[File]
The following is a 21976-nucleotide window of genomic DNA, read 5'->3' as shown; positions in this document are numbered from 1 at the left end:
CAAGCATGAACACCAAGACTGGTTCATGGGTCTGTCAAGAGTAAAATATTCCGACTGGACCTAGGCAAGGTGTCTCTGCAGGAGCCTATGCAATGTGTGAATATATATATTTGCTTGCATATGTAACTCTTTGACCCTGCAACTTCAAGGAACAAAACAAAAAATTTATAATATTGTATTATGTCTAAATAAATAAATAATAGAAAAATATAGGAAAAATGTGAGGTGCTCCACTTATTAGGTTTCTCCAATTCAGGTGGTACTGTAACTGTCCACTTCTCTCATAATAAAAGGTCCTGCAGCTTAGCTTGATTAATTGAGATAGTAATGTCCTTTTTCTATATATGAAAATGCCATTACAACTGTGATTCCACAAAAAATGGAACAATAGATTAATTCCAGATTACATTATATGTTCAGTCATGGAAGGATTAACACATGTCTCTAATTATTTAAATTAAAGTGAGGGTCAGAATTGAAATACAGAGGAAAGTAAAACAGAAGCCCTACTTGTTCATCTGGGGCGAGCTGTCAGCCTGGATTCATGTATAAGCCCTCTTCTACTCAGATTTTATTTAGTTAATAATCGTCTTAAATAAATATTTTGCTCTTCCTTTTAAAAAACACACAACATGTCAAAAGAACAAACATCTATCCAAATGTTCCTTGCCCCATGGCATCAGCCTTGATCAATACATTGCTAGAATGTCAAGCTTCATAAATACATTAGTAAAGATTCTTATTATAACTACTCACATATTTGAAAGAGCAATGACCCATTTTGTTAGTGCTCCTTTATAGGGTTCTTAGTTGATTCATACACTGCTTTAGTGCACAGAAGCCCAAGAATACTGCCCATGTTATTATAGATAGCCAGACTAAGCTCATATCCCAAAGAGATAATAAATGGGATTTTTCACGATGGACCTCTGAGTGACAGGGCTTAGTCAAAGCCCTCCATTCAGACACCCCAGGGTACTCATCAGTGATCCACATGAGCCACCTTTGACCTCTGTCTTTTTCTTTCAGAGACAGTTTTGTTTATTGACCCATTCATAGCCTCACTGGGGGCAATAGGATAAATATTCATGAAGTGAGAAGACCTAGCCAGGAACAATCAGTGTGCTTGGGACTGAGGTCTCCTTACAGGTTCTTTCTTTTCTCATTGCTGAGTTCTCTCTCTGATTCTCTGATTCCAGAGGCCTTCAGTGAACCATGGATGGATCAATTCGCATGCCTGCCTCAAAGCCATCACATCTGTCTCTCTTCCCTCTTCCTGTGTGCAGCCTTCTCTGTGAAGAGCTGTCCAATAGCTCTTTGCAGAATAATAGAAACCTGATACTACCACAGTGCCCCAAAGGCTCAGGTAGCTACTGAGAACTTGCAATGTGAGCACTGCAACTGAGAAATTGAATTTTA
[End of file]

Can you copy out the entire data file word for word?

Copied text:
The following is a 21976-nucleotide window of genomic DNA, read 5'->3' as shown; positions in this document are numbered from 1 at the left end:
CAAGCATGAACACCAAGACTGGTTCATGGGTCTGTCAAGAGTAAAATATTCCGACTGGACCTAGGCAAGGTGTCTCTGCAGGAGCCTATGCAATGTGTGAATATATATATTTGCTTGCATATGTAACTCTTTGACCCTGCAACTTCAAGGAACAAAACAAAAAATTTATAATATTGTATTATGTCTAAATAAATAAATAATAGAAAAATATAGGAAAAATGTGAGGTGCTCCACTTATTAGGTTTCTCCAATTCAGGTGGTACTGTAACTGTCCACTTCTCTCATAATAAAAGGTCCTGCAGCTTAGCTTGATTAATTGAGATAGTAATGTCCTTTTTCTATATATGAAAATGCCATTACAACTGTGATTCCACAAAAAATGGAACAATAGATTAATTCCAGATTACATTATATGTTCAGTCATGGAAGGATTAACACATGTCTCTAATTATTTAAATTAAAGTGAGGGTCAGAATTGAAATACAGAGGAAAGTAAAACAGAAGCCCTACTTGTTCATCTGGGGCGAGCTGTCAGCCTGGATTCATGTATAAGCCCTCTTCTACTCAGATTTTATTTAGTTAATAATCGTCTTAAATAAATATTTTGCTCTTCCTTTTAAAAAACACACAACATGTCAAAAGAACAAACATCTATCCAAATGTTCCTTGCCCCATGGCATCAGCCTTGATCAATACATTGCTAGAATGTCAAGCTTCATAAATACATTAGTAAAGATTCTTATTATAACTACTCACATATTTGAAAGAGCAATGACCCATTTTGTTAGTGCTCCTTTATAGGGTTCTTAGTTGATTCATACACTGCTTTAGTGCACAGAAGCCCAAGAATACTGCCCATGTTATTATAGATAGCCAGACTAAGCTCATATCCCAAAGAGATAATAAATGGGATTTTTCACGATGGACCTCTGAGTGACAGGGCTTAGTCAAAGCCCTCCATTCAGACACCCCAGGGTACTCATCAGTGATCCACATGAGCCACCTTTGACCTCTGTCTTTTTCTTTCAGAGACAGTTTTGTTTATTGACCCATTCATAGCCTCACTGGGGGCAATAGGATAAATATTCATGAAGTGAGAAGACCTAGCCAGGAACAATCAGTGTGCTTGGGACTGAGGTCTCCTTACAGGTTCTTTCTTTTCTCATTGCTGAGTTCTCTCTCTGATTCTCTGATTCCAGAGGCCTTCAGTGAACCATGGATGGATCAATTCGCATGCCTGCCTCAAAGCCATCACATCTGTCTCTCTTCCCTCTTCCTGTGTGCAGCCTTCTCTGTGAAGAGCTGTCCAATAGCTCTTTGCAGAATAATAGAAACCTGATACTACCACAGTGCCCCAAAGGCTCAGGTAGCTACTGAGAACTTGCAATGTGAGCACTGCAACTGAGAAATTGAATTTTA